Whereas Davidson in his systematic treatment allowed for a considerable extent of variability in his definitions of genera and species, the new direction of research guided by Hall, Clarke, and Beecher in North America, and by Waagen and Bittner in Europe, tries to restrict generic and specific definitions within the narrowest possible limits, in order to enhance the value of fossil brachiopods for the characterization of stratigraphical horizons. A systematic review of all known brachiopods forms an introductory chapter in the comprehensive monograph of Palaeoloic types which has been published by Hall and Clarke. The number of genera has been greatly increased, and in many cases species have been elevated to the rank of genera. A new classification was proposed in 1889 by Beecher, in which it has been the author's aim to bring the ontogenetic and phylogenetic development of the group into more apparent correspondence, and to apply the differences in the beak region more often for systematic distinctions. [Ref. 13]It is not always that the paleontologists have acknowledged so unashamedly their recapitulation leanings in the matter of their classification of the fossils. In other groups the same methods have been followed, though not so plainly acknowledged. [Ref. 14.] But in this very large and important group of the brachiopods, whose fossils are so frequently used in the naming and classification of the beds of the Paleozoic, these specialists try to restrict "generic and specific definitions within the narrowest possible limits, in order to enhance the value of fossil brachiopods for the characterization of stratigraphical horizons;" and the announced aim has been "to bring the ontogenetic and phylogenetic development of the group into more apparent correspondence.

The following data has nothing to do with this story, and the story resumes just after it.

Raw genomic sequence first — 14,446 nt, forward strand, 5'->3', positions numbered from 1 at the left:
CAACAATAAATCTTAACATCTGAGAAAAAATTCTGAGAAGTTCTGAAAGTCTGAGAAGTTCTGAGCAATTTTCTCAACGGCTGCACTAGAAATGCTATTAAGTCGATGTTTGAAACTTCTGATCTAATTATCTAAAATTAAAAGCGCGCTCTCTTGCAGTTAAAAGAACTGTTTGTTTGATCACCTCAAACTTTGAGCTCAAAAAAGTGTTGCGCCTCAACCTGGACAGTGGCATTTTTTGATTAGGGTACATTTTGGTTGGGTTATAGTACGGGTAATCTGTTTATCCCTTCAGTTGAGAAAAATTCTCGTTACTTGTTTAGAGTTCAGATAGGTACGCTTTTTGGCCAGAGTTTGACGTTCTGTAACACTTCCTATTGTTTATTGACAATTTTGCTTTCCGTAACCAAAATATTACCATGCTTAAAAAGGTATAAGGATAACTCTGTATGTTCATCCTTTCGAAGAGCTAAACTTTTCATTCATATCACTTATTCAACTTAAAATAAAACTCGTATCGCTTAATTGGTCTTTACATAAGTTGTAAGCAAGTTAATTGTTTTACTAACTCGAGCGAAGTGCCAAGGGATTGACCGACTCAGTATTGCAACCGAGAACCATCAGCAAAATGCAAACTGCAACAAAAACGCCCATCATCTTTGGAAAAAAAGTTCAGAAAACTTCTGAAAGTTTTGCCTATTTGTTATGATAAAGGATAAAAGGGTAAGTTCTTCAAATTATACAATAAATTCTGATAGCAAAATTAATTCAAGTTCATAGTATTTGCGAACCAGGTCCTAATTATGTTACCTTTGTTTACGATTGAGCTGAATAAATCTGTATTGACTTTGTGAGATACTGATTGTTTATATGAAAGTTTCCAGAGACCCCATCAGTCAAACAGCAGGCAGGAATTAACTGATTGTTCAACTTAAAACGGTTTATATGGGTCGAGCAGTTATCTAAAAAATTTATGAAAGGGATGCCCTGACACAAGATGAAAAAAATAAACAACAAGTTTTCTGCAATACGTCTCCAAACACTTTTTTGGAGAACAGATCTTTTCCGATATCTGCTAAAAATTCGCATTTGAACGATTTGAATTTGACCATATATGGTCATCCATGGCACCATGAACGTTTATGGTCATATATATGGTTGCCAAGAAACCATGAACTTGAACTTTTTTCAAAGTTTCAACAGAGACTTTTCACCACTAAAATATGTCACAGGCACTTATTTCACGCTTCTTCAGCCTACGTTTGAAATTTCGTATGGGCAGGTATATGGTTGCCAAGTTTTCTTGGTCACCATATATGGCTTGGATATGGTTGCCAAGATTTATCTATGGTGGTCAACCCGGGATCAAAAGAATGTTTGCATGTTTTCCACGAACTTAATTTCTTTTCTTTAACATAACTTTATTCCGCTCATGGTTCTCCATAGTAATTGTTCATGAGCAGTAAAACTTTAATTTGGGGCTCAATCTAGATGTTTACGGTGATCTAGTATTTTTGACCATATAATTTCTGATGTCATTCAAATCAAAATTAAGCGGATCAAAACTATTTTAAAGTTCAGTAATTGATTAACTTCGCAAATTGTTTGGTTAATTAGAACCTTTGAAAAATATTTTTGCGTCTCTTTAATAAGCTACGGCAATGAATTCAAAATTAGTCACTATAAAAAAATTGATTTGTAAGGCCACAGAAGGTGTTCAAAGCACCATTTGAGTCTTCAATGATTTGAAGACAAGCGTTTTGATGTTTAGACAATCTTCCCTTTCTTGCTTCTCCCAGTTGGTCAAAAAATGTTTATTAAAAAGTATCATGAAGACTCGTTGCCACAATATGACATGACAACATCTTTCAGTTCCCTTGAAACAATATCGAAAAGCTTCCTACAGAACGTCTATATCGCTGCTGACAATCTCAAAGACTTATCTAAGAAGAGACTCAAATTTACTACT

And when the ontogenetic and the phylogenetic development have been thus brought into more apparent correspondence, the followers of Darwin and Haekel can then point to these facts as helping to prove the general theory of organic evolution. Was there ever a more perfect example of reasoning in a circle?
Carl Albert Oppel (1831-1865), who preceded Zittel in the chair of Paleontology in the University of Munich, south Germany, and who died at the age of thirty-four, devoted his life to the study of the various subdivisions of the Jurassic system, as shown by the special guide-fossils or index-fossils in the various museums of Germany, France, and England, all of which localities he visited and compared. He was a careful observer of the details concerning the fossils, and undertook to compare not only the large subdivisions of these localities by means of their fossils, but also the smallest groups of the strata.